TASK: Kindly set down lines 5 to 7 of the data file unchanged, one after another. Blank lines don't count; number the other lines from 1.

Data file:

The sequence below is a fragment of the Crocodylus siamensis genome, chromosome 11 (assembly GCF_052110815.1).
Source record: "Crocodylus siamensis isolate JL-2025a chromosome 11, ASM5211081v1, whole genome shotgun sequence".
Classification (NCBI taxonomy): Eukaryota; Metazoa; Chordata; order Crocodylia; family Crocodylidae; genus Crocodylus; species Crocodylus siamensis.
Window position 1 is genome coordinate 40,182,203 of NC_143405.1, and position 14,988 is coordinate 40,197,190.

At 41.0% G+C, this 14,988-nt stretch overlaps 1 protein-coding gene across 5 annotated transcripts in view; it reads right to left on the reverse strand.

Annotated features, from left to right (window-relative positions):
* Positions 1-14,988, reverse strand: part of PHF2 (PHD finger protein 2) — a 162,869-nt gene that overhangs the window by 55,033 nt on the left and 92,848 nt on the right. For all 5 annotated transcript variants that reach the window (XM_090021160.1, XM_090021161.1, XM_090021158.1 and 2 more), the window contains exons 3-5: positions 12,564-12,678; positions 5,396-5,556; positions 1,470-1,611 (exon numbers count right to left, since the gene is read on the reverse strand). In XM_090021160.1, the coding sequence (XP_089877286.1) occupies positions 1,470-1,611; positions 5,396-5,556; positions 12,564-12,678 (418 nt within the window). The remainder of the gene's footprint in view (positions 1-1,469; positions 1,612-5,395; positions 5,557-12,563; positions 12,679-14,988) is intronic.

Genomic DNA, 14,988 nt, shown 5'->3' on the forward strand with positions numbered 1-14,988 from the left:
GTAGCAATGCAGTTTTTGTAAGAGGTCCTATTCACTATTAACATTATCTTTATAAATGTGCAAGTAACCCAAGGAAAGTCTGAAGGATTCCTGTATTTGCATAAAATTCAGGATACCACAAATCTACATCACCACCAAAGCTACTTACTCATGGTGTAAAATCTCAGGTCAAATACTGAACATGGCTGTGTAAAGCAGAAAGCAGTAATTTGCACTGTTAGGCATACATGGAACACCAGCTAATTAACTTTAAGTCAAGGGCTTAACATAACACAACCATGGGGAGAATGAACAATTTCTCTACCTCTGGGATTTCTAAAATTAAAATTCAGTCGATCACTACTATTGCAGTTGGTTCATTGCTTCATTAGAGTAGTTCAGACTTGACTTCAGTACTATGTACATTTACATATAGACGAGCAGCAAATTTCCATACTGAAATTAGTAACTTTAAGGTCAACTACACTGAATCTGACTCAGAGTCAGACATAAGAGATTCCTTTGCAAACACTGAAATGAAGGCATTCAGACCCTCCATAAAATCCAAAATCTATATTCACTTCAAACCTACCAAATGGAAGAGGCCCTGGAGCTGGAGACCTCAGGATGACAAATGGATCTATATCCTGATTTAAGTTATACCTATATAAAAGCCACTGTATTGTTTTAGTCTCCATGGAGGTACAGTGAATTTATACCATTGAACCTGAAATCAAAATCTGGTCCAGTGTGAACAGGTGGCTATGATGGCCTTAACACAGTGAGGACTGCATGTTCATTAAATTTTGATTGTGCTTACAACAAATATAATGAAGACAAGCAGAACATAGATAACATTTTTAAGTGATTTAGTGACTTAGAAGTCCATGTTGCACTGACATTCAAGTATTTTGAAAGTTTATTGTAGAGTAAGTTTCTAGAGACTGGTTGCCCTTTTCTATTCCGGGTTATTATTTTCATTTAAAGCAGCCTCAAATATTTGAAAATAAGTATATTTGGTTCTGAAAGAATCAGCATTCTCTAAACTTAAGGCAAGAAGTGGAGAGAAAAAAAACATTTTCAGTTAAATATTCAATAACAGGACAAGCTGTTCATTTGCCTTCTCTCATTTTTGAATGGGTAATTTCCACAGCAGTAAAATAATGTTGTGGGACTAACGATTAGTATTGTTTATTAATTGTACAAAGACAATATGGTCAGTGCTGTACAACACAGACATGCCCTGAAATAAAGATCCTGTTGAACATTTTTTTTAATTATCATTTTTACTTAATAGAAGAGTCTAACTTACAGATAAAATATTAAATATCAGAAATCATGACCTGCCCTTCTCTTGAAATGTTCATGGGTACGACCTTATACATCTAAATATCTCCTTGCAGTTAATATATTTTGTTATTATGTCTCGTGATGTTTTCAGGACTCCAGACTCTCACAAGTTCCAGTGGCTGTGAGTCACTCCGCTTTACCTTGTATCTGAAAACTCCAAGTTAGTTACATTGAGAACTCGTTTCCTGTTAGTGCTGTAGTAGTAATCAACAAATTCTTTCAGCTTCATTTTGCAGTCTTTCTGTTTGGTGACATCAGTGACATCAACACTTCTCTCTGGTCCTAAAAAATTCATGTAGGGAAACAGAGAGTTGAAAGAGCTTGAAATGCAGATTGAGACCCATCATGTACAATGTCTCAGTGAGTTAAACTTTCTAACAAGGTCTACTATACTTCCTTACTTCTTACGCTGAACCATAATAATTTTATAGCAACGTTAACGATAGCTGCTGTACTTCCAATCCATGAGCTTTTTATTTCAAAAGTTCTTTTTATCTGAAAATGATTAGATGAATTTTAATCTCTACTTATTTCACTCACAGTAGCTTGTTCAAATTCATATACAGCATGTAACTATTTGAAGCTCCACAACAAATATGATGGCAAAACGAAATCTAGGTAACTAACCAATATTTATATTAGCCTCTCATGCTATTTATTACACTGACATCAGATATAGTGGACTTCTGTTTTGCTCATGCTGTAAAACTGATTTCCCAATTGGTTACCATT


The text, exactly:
At 41.0% G+C, this 14,988-nt stretch overlaps 1 protein-coding gene across 5 annotated transcripts in view; it reads right to left on the reverse strand.

Annotated features, from left to right (window-relative positions):
* Positions 1-14,988, reverse strand: part of PHF2 (PHD finger protein 2) — a 162,869-nt gene that overhangs the window by 55,033 nt on the left and 92,848 nt on the right. For all 5 annotated transcript variants that reach the window (XM_090021160.1, XM_090021161.1, XM_090021158.1 and 2 more), the window contains exons 3-5: positions 12,564-12,678; positions 5,396-5,556; positions 1,470-1,611 (exon numbers count right to left, since the gene is read on the reverse strand). In XM_090021160.1, the coding sequence (XP_089877286.1) occupies positions 1,470-1,611; positions 5,396-5,556; positions 12,564-12,678 (418 nt within the window). The remainder of the gene's footprint in view (positions 1-1,469; positions 1,612-5,395; positions 5,557-12,563; positions 12,679-14,988) is intronic.